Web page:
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A week of nightmare for airlines, passengers

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Stranded passengers at an airport terminal in Lagos

Stranded passengers at an airport terminal in Lagos

How to address aviation fuel supply crisis, by stakeholders
Several days of pains, agonies and losses notwithstanding, the perennial problem of fuel shortage and scarcity in the Nigerian aviation industry will not abate until authorities begin to pay attention to infrastructure, logistics and local product refining. WOLE OYEBADE writes.

The supply of aviation fuel, otherwise known as Jet-A1, reached its all-time low at the beginning of the week, leaving both operators and passengers reeling in anguish.

The experience of air travellers, to use the word of Nigerian Civil Aviation Authority (NCAA), the regulatory czar itself, was “nightmarish!”

The tale was the same all across the country. It was an ordeal of air travellers packed in frustrating local terminals waiting endlessly. They watched as morning flights were delayed till afternoon. Afternoon flights delayed till evening, only to have same rescheduled for the next day! Where the operators are magnanimous, the flights are outrightly cancelled.

An Uyo-bound passenger, Abigail, was among those Nigerians that had their day ruined due to the development. Abigail told The Guardian that she had being at the MMA2 since 6:30am to catch a flight to Uyo on Monday.

“They started by not telling us anything, but after several hours of waiting, they announced that the flight had been delayed till 1pm. As if that was not enough, 2pm came, there was nothing. Only to announce at 4pm that the flight had been canceled.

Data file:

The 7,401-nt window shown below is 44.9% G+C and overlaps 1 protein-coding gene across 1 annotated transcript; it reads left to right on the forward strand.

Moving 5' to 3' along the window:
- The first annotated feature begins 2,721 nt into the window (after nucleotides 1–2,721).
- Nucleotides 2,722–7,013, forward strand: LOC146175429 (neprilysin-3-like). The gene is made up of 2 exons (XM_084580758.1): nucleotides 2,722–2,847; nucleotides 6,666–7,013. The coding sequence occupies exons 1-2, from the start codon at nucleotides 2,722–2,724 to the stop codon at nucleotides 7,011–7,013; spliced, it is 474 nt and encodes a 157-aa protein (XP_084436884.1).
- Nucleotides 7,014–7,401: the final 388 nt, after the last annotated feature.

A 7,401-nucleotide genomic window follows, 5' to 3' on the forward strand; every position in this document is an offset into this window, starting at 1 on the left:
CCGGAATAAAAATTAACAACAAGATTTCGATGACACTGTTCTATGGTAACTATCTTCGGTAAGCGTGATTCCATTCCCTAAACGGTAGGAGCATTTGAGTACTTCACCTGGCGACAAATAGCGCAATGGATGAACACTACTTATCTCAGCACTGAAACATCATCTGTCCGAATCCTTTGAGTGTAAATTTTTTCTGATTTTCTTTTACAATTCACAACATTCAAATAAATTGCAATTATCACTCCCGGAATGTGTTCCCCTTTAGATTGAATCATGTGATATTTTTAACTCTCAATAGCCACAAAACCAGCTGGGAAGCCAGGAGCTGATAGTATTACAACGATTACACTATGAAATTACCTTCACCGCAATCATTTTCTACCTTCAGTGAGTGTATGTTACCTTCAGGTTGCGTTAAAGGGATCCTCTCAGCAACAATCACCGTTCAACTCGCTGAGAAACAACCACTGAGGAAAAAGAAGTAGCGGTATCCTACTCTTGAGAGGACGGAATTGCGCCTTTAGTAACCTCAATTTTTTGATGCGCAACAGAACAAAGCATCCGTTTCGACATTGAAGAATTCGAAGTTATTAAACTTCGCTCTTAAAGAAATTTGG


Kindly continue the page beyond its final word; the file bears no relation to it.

“What manner of nonsense is this? I don’t care whatever their excuse is, they are just not being fair. Are they aware that travelers are out to catch some appointments? It’s just not fair,” she said.

Another passenger, Usman, had scheduled to traveled on Sunday but the flight was rescheduled till Monday morning. As at 5pm when The Guardian visited the General Aviation Terminal (GAT) at the Murtala Muhammed Airport (MMA) in Lagos, the passenger was still loitering in anger.

He said: “It is so disheartening. What manner of country is this? Do we have regulators at all? Even the message notifying me of the rescheduling came in after I had returned home yesterday (Sunday). Only to get here today and it is still same of the same. It is just not worth it,” the passenger lamented.

It was the day Air Peace Airline, in one fell swoop canceled five flights at 4:43pm. Passengers listened in disbelief as a voice came via the public addressing system informing that the flights to Port Harcourt; Abuja (two of such); Owerri and Enugu have all been cancelled.

Kenneth, on an Abuja-Lagos flight originally scheduled for mid-day, had to be delayed for several hours. The flight was later fixed for 22:15 departure time.

In another instance, some Lagos-Accra passengers had to get onboard, delayed for a while before it was announced that the flight had been cancelled.

While the airline operators had torrid time dealing with tempers of livid customers, their managers too were reeling behind the closed doors counting their loses.

Top executive of one of the airlines offered some complains. “We too are not happy with the situation and we are doing everything we can to fly on schedule. For every delay and cancelled flight we are losing lots of money. So, it is just an ill wind that blows nobody good. If we have fuel, we will fly,” he said on condition of anonymity.

An estimate has it that no fewer than N50b might have been lost in the last one week due to delays and cancelled flights operations.

This was notwithstanding efforts by some operators to ration flight services and hike fares at the counter. The Guardian learnt that passengers traveling routes like Lagos, Abuja and Port Harcourt largely traveled without much hassle by Tuesday. But passengers of other destinations were left to lick the wounds.